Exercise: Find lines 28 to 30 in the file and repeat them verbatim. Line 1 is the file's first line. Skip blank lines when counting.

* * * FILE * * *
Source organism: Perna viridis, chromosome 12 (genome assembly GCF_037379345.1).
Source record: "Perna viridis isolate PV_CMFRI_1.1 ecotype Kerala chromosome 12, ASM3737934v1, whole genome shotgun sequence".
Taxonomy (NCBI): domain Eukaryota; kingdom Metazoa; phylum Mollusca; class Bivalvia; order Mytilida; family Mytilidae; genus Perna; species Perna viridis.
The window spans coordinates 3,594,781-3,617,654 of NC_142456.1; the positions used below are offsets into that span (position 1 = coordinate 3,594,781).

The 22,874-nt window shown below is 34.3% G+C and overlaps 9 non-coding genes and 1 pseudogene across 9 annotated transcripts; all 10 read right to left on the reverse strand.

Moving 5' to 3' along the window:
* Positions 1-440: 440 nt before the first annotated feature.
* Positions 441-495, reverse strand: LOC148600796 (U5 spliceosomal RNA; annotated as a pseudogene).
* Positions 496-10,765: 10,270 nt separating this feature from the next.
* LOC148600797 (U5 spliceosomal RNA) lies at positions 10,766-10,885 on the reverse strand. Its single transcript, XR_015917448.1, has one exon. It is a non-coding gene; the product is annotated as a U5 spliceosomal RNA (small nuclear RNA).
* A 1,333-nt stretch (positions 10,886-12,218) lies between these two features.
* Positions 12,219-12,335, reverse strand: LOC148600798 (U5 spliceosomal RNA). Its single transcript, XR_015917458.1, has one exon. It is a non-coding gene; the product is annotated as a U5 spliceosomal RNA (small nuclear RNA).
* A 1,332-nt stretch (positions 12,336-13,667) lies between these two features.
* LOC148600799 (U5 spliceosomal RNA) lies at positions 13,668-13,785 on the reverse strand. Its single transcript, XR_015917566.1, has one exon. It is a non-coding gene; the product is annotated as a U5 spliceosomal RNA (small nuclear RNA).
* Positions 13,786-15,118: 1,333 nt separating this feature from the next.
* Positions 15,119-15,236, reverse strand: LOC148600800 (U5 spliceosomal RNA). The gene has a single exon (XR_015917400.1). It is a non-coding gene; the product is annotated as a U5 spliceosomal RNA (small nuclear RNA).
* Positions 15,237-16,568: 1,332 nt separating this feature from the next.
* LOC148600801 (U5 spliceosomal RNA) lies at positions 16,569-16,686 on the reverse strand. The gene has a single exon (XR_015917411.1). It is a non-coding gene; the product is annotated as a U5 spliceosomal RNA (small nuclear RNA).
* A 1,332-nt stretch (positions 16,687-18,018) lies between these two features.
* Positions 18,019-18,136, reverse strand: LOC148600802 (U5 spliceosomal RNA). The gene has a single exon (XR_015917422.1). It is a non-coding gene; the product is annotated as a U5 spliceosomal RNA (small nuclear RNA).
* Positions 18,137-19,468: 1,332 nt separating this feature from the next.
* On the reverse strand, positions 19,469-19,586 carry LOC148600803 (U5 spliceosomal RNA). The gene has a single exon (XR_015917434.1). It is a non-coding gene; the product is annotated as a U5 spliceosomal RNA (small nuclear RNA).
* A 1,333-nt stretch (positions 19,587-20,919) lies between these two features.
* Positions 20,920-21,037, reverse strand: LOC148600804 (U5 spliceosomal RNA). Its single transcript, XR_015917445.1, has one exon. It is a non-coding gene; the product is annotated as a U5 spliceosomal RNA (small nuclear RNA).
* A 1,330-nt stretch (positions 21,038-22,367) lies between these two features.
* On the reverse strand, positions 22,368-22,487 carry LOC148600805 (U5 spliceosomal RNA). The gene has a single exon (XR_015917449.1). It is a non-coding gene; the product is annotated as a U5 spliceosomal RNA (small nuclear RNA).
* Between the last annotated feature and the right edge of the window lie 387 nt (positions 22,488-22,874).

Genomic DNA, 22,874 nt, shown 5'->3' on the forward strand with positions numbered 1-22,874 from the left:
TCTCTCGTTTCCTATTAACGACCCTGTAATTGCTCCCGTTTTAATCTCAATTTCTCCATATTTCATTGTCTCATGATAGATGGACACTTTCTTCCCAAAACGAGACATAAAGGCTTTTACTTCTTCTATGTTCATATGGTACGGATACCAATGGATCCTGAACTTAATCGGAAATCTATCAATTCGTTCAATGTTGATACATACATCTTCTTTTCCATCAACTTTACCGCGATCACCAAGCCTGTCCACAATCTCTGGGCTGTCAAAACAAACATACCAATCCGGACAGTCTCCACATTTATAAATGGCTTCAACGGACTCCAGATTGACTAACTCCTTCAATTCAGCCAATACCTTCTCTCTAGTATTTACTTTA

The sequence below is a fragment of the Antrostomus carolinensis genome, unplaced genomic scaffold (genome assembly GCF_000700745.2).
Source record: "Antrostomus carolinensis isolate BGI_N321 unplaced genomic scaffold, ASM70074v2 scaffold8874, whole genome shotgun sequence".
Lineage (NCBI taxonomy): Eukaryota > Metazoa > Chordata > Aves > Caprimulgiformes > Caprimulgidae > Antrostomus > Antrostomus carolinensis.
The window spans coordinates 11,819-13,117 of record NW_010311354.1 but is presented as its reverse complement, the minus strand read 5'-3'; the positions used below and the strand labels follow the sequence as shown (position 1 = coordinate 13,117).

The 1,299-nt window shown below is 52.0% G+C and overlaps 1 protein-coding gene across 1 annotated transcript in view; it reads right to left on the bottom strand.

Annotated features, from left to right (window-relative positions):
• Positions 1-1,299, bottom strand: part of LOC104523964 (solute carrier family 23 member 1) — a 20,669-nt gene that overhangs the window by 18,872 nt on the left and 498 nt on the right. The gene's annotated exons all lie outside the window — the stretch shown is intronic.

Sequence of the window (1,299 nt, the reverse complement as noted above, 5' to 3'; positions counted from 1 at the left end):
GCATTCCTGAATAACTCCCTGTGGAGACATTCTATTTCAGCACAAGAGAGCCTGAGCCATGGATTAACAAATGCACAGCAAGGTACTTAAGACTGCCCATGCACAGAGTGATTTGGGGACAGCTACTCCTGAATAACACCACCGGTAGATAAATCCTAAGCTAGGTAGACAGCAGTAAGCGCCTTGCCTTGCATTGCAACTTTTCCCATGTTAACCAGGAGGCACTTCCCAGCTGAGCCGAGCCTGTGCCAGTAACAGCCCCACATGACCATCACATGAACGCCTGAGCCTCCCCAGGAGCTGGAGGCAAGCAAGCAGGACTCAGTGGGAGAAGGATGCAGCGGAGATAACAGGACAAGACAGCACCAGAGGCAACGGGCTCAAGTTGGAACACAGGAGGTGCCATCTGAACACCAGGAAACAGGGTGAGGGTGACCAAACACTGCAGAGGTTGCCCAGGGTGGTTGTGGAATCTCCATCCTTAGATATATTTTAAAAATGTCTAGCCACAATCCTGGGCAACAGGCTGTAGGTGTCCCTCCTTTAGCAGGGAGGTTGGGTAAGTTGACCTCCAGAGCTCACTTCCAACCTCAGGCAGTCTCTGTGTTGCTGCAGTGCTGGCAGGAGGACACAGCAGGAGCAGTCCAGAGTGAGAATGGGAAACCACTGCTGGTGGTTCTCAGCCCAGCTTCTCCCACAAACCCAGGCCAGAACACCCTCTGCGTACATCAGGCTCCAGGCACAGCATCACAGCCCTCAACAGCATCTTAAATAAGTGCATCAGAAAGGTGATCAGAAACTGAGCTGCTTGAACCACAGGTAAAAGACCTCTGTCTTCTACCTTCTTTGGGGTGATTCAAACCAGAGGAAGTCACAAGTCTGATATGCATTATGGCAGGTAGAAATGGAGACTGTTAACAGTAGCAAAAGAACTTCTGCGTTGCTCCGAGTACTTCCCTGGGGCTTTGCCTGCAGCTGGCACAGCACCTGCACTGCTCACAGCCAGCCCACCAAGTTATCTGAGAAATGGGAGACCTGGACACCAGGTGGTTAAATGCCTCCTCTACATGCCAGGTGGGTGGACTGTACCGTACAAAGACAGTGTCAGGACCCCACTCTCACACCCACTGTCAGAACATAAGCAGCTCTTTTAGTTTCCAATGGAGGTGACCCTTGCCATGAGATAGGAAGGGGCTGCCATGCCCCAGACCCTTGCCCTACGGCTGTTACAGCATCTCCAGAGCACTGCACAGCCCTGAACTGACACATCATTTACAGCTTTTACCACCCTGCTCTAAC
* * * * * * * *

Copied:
Genomic DNA, 22,874 nt, shown 5'->3' on the forward strand with positions numbered 1-22,874 from the left:
TCTCTCGTTTCCTATTAACGACCCTGTAATTGCTCCCGTTTTAATCTCAATTTCTCCATATTTCATTGTCTCATGATAGATGGACACTTTCTTCCCAAAACGAGACATAAAGGCTTTTACTTCTTCTATGTTCATATGGTACGGATACCAATGGATCCTGAACTTAATCGGAAATCTATCAATTCGTTCAATGTTGATACATACATCTTCTTTTCCATCAACTTTACCGCGATCACCAAGCCTGTCCACAATCTCTGGGCTGTCAAAACAAACATACCAATCCGGACAGTCTCCACATTTATAAATGGCTTCAACGGACTCCAGATTGACTAACTCCTTCAATTCAGCCAATACCTTCTCTCTAGTATTTACTTTA

The sequence below is a fragment of the Antrostomus carolinensis genome, unplaced genomic scaffold (genome assembly GCF_000700745.2).